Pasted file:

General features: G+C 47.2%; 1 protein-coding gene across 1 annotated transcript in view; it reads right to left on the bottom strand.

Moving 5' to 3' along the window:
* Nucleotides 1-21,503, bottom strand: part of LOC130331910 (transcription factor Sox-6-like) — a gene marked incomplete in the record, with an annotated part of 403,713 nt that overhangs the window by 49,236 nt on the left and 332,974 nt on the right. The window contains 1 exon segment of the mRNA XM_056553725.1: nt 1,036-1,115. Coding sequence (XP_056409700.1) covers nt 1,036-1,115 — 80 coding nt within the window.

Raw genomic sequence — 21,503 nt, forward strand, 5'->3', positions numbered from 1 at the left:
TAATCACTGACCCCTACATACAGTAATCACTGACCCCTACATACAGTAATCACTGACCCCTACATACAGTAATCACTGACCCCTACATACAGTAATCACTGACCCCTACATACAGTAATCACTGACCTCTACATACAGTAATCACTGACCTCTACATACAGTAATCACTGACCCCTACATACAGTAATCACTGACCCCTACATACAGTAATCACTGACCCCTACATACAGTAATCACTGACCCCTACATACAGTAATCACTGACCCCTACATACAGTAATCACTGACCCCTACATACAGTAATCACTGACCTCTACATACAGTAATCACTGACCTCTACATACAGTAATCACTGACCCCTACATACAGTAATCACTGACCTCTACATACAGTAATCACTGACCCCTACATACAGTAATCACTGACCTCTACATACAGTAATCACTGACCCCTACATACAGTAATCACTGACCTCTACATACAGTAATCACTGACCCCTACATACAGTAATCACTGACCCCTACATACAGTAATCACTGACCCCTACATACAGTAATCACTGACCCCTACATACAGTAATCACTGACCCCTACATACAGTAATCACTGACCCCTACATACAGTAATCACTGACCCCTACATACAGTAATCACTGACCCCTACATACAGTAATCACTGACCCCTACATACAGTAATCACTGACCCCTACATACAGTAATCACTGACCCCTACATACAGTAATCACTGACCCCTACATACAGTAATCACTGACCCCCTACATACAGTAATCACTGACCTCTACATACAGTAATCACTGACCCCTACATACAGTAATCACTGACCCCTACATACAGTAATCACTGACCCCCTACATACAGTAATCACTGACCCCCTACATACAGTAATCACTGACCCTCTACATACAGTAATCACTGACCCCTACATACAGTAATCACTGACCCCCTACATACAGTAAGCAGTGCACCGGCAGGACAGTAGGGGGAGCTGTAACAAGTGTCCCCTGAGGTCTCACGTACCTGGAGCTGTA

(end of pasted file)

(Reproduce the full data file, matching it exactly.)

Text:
General features: G+C 47.2%; 1 protein-coding gene across 1 annotated transcript in view; it reads right to left on the bottom strand.

Moving 5' to 3' along the window:
* Nucleotides 1-21,503, bottom strand: part of LOC130331910 (transcription factor Sox-6-like) — a gene marked incomplete in the record, with an annotated part of 403,713 nt that overhangs the window by 49,236 nt on the left and 332,974 nt on the right. The window contains 1 exon segment of the mRNA XM_056553725.1: nt 1,036-1,115. Coding sequence (XP_056409700.1) covers nt 1,036-1,115 — 80 coding nt within the window.

Raw genomic sequence — 21,503 nt, forward strand, 5'->3', positions numbered from 1 at the left:
TAATCACTGACCCCTACATACAGTAATCACTGACCCCTACATACAGTAATCACTGACCCCTACATACAGTAATCACTGACCCCTACATACAGTAATCACTGACCCCTACATACAGTAATCACTGACCTCTACATACAGTAATCACTGACCTCTACATACAGTAATCACTGACCCCTACATACAGTAATCACTGACCCCTACATACAGTAATCACTGACCCCTACATACAGTAATCACTGACCCCTACATACAGTAATCACTGACCCCTACATACAGTAATCACTGACCCCTACATACAGTAATCACTGACCTCTACATACAGTAATCACTGACCTCTACATACAGTAATCACTGACCCCTACATACAGTAATCACTGACCTCTACATACAGTAATCACTGACCCCTACATACAGTAATCACTGACCTCTACATACAGTAATCACTGACCCCTACATACAGTAATCACTGACCTCTACATACAGTAATCACTGACCCCTACATACAGTAATCACTGACCCCTACATACAGTAATCACTGACCCCTACATACAGTAATCACTGACCCCTACATACAGTAATCACTGACCCCTACATACAGTAATCACTGACCCCTACATACAGTAATCACTGACCCCTACATACAGTAATCACTGACCCCTACATACAGTAATCACTGACCCCTACATACAGTAATCACTGACCCCTACATACAGTAATCACTGACCCCTACATACAGTAATCACTGACCCCTACATACAGTAATCACTGACCCCCTACATACAGTAATCACTGACCTCTACATACAGTAATCACTGACCCCTACATACAGTAATCACTGACCCCTACATACAGTAATCACTGACCCCCTACATACAGTAATCACTGACCCCCTACATACAGTAATCACTGACCCTCTACATACAGTAATCACTGACCCCTACATACAGTAATCACTGACCCCCTACATACAGTAAGCAGTGCACCGGCAGGACAGTAGGGGGAGCTGTAACAAGTGTCCCCTGAGGTCTCACGTACCTGGAGCTGTA